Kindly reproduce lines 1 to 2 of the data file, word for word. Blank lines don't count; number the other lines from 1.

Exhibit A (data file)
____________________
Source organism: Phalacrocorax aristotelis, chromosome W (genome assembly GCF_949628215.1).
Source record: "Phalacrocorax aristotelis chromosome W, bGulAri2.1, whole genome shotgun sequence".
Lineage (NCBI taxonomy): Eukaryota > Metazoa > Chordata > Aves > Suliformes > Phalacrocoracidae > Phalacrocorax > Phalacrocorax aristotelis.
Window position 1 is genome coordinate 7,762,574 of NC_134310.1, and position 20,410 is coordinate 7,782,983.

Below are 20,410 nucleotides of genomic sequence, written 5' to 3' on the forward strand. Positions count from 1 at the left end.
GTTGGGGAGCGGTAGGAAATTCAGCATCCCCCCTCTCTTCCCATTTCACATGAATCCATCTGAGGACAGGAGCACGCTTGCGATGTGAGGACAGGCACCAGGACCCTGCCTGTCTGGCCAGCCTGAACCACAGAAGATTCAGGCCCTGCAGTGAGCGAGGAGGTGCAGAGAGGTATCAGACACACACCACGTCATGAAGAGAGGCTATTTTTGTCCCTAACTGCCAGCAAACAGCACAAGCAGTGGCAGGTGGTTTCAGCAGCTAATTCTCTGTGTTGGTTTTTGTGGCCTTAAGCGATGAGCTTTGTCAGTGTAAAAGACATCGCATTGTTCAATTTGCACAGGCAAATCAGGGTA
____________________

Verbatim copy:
Source organism: Phalacrocorax aristotelis, chromosome W (genome assembly GCF_949628215.1).
Source record: "Phalacrocorax aristotelis chromosome W, bGulAri2.1, whole genome shotgun sequence".